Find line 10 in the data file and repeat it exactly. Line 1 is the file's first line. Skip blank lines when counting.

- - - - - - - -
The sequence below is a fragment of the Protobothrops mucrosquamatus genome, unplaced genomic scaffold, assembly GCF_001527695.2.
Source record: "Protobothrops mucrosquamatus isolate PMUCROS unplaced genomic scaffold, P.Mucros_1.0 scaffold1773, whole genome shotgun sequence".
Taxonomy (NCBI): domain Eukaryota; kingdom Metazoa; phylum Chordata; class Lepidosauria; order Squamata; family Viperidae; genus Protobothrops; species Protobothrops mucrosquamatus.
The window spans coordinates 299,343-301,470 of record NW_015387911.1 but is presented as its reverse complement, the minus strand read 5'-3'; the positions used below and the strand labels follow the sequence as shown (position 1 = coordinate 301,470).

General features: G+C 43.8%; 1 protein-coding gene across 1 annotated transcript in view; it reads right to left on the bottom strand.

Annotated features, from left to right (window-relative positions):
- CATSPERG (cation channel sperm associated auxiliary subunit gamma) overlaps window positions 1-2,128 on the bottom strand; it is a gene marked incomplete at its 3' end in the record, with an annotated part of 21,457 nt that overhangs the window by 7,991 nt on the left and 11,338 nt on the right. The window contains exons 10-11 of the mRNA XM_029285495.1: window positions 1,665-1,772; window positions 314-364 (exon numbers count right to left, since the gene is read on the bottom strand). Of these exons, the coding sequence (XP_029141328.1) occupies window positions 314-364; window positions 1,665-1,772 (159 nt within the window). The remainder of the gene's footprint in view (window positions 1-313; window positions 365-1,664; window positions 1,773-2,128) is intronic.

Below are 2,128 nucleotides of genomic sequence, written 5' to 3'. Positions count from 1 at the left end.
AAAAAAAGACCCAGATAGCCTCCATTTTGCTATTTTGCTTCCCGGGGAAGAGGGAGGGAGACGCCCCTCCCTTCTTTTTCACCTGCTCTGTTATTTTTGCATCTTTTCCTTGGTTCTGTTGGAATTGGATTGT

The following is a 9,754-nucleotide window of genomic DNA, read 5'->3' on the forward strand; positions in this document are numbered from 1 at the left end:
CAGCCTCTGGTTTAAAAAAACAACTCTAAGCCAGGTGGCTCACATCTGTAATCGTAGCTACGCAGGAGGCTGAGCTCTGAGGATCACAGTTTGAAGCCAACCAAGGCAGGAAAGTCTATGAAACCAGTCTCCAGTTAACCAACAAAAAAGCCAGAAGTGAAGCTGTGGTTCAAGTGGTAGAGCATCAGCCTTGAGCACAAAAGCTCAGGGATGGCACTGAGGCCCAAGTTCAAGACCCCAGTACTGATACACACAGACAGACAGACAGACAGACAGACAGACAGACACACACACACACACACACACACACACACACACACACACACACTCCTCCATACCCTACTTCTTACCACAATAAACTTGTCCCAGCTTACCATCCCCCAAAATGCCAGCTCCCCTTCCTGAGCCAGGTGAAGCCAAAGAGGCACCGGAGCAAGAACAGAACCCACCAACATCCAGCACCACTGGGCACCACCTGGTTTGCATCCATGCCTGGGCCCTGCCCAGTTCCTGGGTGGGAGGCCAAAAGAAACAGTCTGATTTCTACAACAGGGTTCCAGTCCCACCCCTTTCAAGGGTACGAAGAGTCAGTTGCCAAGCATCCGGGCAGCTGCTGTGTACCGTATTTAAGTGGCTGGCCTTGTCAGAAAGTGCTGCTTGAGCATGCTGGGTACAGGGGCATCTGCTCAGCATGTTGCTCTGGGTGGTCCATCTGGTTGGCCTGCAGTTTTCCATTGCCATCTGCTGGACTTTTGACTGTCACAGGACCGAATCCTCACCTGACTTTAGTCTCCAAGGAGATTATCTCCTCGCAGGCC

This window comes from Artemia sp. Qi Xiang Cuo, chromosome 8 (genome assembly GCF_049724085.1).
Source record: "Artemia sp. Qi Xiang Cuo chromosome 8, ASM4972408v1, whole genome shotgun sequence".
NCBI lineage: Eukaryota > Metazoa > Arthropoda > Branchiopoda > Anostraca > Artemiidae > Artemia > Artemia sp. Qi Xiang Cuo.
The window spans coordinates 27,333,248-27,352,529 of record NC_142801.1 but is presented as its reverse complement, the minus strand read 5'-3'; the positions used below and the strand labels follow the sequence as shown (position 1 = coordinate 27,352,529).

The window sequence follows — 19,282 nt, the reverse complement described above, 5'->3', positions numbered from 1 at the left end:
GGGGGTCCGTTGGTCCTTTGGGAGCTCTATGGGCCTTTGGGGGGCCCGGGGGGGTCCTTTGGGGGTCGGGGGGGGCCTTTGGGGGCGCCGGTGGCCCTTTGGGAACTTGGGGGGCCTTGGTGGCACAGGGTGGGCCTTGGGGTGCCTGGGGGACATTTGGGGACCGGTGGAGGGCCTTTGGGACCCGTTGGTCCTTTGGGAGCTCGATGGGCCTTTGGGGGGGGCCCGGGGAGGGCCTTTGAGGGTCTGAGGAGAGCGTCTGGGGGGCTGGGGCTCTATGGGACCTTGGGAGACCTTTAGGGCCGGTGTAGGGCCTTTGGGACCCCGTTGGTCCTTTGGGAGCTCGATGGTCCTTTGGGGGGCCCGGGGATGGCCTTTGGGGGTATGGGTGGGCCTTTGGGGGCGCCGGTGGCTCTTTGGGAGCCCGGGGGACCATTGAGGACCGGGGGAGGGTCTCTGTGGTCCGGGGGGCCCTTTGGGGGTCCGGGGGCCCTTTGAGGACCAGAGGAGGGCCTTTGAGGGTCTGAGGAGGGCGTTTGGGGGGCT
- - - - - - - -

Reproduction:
The following is a 9,754-nucleotide window of genomic DNA, read 5'->3' on the forward strand; positions in this document are numbered from 1 at the left end: